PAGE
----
Studies of Electrochemical Energy Storage Systems: Capacitor and Sodium-Ion Battery



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The current technologies urgently require different kinds of efficient energy storage systems to match their practical applications. In this dissertation, I focus on two types of electrochemical energy storage systems: electrochemical capacitors (ECs) and sodium-ion batteries (SIBs). ECs display high power densities ca. 10 kW kg-1, thus they are widely applied in cases requiring fast charge/discharge response. SIBs exhibit promising potentials for next-generation batteries alternative to lithium-ion batteries for the abundance, low cost of sodium carbonates, and considerable energy densities. The operation window of aqueous ECs is limited because thermodynamically water decomposes at a potential of 1.23 V. Expanding the operation window is critical to achieve high cell voltage and improve the energy density of the ECs. In Chapter 3, a wide operation window from -0.4 V to 1.6 V vs. RHE was achieved by using high concentration LiTFSI as an electrolyte. In Chapter 4–6, I explore the strategies of developing suitable anode materials for SIBs and present some in-depth understandings about the electrochemical processes during cycling. Anode materials based on alloying and conversion mechanisms display high capacities, but vast volume expansion causes the fast decay of capacity. In Chapter 4, a new anode material Bi2Se3/C was synthesized by simple high-energy ball milling. The advantages of Bi and Se are combined in Bi2Se3. Bi displays a small volume expansion among alloying-type materials; Se displays much faster reaction kinetics than O and S in the same group. The carbon integration significantly improves the stability. The phase changes during cycling were carefully revealed by ex-situ XRD. A carbon network displaying high conductivity and firm bonding with active materials benefits the improvement of the reaction dynamics and stability. In Chapter 5, I report the synthesis of SnS2@N/S-C with the assistance of dopamine. It maintains 141 mAh g-1 over 950 cycles at 1 A g-1. Characterizing the changes of active materials in their operation conditions can provide us with more fundamental understanding. In Chapter 6, I study the morphology evolution of FeS nanorod@rGO through in-situ TEM. Finally, Chapter 7 reviews the thesis and discusses potential improvements.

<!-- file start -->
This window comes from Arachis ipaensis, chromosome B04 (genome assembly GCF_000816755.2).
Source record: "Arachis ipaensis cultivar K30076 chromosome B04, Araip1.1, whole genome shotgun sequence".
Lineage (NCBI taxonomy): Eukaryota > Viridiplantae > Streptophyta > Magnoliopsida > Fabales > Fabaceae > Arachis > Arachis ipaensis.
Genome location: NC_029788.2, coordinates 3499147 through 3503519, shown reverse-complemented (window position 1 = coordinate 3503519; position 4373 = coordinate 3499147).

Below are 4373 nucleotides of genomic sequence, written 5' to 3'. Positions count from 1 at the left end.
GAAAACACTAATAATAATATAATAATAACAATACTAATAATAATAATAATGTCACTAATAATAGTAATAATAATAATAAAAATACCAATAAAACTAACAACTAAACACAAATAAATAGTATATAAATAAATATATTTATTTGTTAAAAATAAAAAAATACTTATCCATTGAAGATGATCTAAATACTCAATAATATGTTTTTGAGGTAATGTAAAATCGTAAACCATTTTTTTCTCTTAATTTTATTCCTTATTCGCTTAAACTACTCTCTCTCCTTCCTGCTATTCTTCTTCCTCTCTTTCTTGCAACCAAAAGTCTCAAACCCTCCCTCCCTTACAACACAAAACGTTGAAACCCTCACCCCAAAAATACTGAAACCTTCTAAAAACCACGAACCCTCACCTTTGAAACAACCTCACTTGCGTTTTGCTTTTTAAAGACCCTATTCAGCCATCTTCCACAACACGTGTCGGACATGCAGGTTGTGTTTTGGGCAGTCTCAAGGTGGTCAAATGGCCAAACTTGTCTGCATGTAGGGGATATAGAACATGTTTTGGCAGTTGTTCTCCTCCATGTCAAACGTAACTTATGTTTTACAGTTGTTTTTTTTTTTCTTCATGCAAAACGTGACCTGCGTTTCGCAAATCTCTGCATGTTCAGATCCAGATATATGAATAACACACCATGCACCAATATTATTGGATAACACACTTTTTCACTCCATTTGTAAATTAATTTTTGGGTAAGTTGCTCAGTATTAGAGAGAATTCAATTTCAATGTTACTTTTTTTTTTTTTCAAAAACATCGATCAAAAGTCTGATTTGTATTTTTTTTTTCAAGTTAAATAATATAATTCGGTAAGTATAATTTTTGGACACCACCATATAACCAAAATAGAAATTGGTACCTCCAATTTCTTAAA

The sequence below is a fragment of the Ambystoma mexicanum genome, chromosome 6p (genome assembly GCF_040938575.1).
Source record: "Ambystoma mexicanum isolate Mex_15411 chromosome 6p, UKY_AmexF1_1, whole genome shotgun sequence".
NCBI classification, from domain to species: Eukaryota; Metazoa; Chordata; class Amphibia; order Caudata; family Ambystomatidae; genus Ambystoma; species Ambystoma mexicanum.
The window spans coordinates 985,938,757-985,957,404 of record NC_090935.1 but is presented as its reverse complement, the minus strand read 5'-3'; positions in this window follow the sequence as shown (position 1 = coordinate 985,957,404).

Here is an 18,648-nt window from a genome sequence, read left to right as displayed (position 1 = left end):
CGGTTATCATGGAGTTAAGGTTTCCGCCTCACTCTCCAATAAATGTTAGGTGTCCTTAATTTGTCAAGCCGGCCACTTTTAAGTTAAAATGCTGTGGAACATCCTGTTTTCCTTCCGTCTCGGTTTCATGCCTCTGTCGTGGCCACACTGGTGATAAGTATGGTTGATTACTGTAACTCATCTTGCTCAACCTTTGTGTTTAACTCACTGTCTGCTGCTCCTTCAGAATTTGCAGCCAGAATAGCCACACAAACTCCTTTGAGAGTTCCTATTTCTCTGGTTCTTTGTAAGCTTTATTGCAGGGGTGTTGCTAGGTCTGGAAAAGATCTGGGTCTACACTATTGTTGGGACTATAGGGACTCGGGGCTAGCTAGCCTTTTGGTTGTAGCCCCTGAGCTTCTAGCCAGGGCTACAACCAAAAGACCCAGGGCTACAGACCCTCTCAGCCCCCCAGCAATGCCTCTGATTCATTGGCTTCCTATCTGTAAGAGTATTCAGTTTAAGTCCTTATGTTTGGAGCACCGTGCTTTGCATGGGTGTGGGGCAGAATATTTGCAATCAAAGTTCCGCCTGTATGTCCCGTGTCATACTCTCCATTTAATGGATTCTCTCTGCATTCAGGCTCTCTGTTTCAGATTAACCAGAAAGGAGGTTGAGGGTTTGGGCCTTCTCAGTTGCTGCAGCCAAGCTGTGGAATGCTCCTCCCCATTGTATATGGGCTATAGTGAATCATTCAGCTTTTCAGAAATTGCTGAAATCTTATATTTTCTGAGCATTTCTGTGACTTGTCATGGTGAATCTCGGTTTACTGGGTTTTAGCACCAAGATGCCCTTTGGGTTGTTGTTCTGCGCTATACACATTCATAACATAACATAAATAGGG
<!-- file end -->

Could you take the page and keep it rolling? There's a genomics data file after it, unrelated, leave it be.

Electrochemistry, Capacitor, Sodium-ion battery